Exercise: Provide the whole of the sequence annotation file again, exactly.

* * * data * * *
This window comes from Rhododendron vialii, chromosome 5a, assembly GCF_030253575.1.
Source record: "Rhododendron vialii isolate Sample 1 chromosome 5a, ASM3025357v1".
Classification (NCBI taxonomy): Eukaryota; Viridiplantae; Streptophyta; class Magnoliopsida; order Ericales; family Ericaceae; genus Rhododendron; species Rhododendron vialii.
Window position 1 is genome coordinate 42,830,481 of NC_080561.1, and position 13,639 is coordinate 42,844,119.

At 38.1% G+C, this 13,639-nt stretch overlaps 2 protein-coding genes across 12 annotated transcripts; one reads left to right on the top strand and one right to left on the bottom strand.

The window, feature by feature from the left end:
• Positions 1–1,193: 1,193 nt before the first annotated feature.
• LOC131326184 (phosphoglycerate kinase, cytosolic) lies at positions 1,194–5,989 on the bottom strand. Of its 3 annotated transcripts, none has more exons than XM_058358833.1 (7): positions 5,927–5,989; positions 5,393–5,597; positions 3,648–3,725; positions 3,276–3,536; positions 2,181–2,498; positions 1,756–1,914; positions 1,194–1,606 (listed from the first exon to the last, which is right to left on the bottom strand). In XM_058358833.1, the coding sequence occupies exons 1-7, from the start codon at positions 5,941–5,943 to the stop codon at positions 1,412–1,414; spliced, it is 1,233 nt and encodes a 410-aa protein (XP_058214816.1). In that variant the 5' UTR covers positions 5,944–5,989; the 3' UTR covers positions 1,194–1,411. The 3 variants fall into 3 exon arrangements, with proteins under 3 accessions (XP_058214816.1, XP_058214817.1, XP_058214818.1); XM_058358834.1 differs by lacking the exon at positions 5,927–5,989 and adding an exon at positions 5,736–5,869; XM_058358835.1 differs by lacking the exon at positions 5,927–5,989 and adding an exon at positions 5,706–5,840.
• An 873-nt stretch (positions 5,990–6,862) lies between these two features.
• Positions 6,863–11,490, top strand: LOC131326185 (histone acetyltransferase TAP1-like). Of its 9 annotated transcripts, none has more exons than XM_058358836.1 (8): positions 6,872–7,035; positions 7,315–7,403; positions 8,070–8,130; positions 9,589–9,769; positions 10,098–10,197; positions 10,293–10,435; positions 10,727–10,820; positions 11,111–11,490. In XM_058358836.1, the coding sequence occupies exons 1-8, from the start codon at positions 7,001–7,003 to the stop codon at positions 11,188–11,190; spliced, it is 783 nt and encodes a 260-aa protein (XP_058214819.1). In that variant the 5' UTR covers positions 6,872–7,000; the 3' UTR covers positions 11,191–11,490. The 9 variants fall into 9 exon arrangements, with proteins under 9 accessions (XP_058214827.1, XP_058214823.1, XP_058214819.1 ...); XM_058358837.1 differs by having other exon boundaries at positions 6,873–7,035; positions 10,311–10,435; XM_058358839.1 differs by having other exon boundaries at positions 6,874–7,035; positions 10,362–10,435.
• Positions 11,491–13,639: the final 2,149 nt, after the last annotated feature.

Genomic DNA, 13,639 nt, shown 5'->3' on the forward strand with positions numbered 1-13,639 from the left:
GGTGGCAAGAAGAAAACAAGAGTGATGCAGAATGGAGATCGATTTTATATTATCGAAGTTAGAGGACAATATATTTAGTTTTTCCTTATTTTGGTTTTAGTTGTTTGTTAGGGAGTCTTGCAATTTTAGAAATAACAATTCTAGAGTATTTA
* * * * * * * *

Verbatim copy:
This window comes from Rhododendron vialii, chromosome 5a, assembly GCF_030253575.1.
Source record: "Rhododendron vialii isolate Sample 1 chromosome 5a, ASM3025357v1".
Classification (NCBI taxonomy): Eukaryota; Viridiplantae; Streptophyta; class Magnoliopsida; order Ericales; family Ericaceae; genus Rhododendron; species Rhododendron vialii.
Window position 1 is genome coordinate 42,830,481 of NC_080561.1, and position 13,639 is coordinate 42,844,119.

At 38.1% G+C, this 13,639-nt stretch overlaps 2 protein-coding genes across 12 annotated transcripts; one reads left to right on the top strand and one right to left on the bottom strand.

The window, feature by feature from the left end:
• Positions 1–1,193: 1,193 nt before the first annotated feature.
• LOC131326184 (phosphoglycerate kinase, cytosolic) lies at positions 1,194–5,989 on the bottom strand. Of its 3 annotated transcripts, none has more exons than XM_058358833.1 (7): positions 5,927–5,989; positions 5,393–5,597; positions 3,648–3,725; positions 3,276–3,536; positions 2,181–2,498; positions 1,756–1,914; positions 1,194–1,606 (listed from the first exon to the last, which is right to left on the bottom strand). In XM_058358833.1, the coding sequence occupies exons 1-7, from the start codon at positions 5,941–5,943 to the stop codon at positions 1,412–1,414; spliced, it is 1,233 nt and encodes a 410-aa protein (XP_058214816.1). In that variant the 5' UTR covers positions 5,944–5,989; the 3' UTR covers positions 1,194–1,411. The 3 variants fall into 3 exon arrangements, with proteins under 3 accessions (XP_058214816.1, XP_058214817.1, XP_058214818.1); XM_058358834.1 differs by lacking the exon at positions 5,927–5,989 and adding an exon at positions 5,736–5,869; XM_058358835.1 differs by lacking the exon at positions 5,927–5,989 and adding an exon at positions 5,706–5,840.
• An 873-nt stretch (positions 5,990–6,862) lies between these two features.
• Positions 6,863–11,490, top strand: LOC131326185 (histone acetyltransferase TAP1-like). Of its 9 annotated transcripts, none has more exons than XM_058358836.1 (8): positions 6,872–7,035; positions 7,315–7,403; positions 8,070–8,130; positions 9,589–9,769; positions 10,098–10,197; positions 10,293–10,435; positions 10,727–10,820; positions 11,111–11,490. In XM_058358836.1, the coding sequence occupies exons 1-8, from the start codon at positions 7,001–7,003 to the stop codon at positions 11,188–11,190; spliced, it is 783 nt and encodes a 260-aa protein (XP_058214819.1). In that variant the 5' UTR covers positions 6,872–7,000; the 3' UTR covers positions 11,191–11,490. The 9 variants fall into 9 exon arrangements, with proteins under 9 accessions (XP_058214827.1, XP_058214823.1, XP_058214819.1 ...); XM_058358837.1 differs by having other exon boundaries at positions 6,873–7,035; positions 10,311–10,435; XM_058358839.1 differs by having other exon boundaries at positions 6,874–7,035; positions 10,362–10,435.
• Positions 11,491–13,639: the final 2,149 nt, after the last annotated feature.

Genomic DNA, 13,639 nt, shown 5'->3' on the forward strand with positions numbered 1-13,639 from the left:
GGTGGCAAGAAGAAAACAAGAGTGATGCAGAATGGAGATCGATTTTATATTATCGAAGTTAGAGGACAATATATTTAGTTTTTCCTTATTTTGGTTTTAGTTGTTTGTTAGGGAGTCTTGCAATTTTAGAAATAACAATTCTAGAGTATTTA